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J Vasc Surg. 1999 Nov;30(5):854-64.

A multicenter, phase I evaluation of cryopreserved venous valve allografts for the treatment of chronic deep venous insufficiency.

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Department of Surgery, Indiana University, Indianapolis, USA.



A phase I feasibility study was conducted to determine whether cryopreserved venous valved segments would remain patent/competent in a short-term period (6 months).


The target group consisted of 10 patients (C(4-6), E, A(D), P(R)). The exclusion criteria included untreated superficial/perforator venous disease, significant venous or arterial obstruction, hypercoagulability or coagulopathy, and significant preexisting medical conditions. Required preoperative tests were venous duplex, ascending/descending venography, and a physiologic study (eg, APG, blood typing, an ankle/brachial index, and if post-thrombotic, a hypercoagulability work-up). A single-valve transplant was placed below all reflux, aided by anticoagulation with or without a distal arteriovenous fistula. Postoperative assessment included duplex scanning/clinical examination (at 1, 3, and 6 months), descending venogram (at 1 month), and physiologic study (at 1 and 6 months). The primary end point was valve patency/competence, with clinical outcome as a secondary end point. Adverse events were recorded.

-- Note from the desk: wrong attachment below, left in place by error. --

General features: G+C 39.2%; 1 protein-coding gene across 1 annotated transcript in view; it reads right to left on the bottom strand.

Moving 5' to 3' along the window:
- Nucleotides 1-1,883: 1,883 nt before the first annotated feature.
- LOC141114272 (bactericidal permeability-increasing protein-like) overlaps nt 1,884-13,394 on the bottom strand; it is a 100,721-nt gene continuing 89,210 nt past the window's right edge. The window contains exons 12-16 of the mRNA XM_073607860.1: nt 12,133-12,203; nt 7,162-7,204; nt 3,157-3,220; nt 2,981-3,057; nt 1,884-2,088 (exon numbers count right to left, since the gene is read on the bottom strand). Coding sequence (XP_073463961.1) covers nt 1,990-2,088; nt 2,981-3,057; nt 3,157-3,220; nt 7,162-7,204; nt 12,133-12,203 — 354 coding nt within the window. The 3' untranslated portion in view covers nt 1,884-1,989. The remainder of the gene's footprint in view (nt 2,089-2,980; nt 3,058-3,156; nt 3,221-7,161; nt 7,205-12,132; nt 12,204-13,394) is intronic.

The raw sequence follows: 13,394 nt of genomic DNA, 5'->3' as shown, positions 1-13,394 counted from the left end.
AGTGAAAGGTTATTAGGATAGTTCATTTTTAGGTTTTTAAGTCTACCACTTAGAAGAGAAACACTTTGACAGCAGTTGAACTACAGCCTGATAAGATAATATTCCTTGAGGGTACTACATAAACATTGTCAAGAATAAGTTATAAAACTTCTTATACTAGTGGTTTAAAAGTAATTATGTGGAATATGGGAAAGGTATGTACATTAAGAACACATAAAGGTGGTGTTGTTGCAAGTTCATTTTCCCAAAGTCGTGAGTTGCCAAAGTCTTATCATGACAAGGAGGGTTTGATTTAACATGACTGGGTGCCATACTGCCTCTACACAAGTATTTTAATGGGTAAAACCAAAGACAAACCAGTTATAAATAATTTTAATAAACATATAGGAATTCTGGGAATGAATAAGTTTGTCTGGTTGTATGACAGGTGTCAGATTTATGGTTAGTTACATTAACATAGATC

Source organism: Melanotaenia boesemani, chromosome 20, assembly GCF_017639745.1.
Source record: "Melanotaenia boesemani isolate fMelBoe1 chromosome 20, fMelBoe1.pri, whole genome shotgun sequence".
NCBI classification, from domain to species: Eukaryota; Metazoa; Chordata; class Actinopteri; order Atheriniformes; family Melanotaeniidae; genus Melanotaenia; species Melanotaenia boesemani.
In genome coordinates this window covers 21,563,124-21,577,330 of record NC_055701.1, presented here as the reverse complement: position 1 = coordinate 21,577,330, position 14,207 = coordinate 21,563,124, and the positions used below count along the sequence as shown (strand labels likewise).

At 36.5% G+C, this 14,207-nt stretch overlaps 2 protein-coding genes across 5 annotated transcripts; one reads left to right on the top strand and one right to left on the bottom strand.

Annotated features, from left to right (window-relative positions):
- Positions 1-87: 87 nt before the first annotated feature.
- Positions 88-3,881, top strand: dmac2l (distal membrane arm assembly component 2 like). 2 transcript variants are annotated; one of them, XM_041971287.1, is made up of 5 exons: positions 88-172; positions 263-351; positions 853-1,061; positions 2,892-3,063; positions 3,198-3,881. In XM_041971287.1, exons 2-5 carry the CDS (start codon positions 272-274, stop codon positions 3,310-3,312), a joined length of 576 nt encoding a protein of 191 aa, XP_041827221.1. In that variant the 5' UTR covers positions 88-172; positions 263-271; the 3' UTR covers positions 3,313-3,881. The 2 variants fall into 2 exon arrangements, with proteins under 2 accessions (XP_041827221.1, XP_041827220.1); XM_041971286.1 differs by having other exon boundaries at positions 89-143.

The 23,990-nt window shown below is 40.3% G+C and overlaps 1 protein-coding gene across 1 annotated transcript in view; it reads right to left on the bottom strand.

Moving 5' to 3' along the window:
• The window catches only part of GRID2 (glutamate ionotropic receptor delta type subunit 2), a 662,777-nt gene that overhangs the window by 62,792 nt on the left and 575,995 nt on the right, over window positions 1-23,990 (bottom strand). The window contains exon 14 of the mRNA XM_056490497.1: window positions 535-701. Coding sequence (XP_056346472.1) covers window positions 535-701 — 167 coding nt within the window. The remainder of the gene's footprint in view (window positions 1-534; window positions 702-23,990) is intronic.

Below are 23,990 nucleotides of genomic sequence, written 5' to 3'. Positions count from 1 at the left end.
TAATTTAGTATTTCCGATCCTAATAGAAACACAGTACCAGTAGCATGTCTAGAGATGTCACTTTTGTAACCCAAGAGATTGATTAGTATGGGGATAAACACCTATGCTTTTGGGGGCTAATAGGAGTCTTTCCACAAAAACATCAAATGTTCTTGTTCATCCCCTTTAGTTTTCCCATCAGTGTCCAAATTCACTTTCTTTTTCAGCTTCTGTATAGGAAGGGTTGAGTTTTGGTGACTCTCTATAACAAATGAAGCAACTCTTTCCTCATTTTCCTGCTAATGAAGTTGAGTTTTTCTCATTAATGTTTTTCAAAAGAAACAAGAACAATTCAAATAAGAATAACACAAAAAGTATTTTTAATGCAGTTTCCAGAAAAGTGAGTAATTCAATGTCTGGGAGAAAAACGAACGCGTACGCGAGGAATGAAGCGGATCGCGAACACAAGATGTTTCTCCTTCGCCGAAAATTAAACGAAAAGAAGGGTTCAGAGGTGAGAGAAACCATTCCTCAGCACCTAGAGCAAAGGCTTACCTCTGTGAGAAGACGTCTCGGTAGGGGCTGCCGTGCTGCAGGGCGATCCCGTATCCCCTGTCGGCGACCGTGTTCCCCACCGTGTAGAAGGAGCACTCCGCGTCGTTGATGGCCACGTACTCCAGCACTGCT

After eliminating protocol violations, nine patients with superficial femoral (5) or popliteal (4) vein valve transplants were studied. Six-month actuarial results show a patency rate of 67% +/- 16% and 78% +/- 13%, respectively, a primary and secondary competency rate of 56% +/- 17% and 67% +/- 16%, respectively, and a 100% patient survival rate. Clinical outcome averaged 1.1, with healing and/or freedom from ulcer recurrence, in six of nine patients. A postoperative risk of seroma formation (3) and cellulitis (1) exists.


In patients with few remaining therapeutic options, one can achieve a 6-month assisted patency and competency rate of 78% and 67%, respectively, with an improved clinical outcome.

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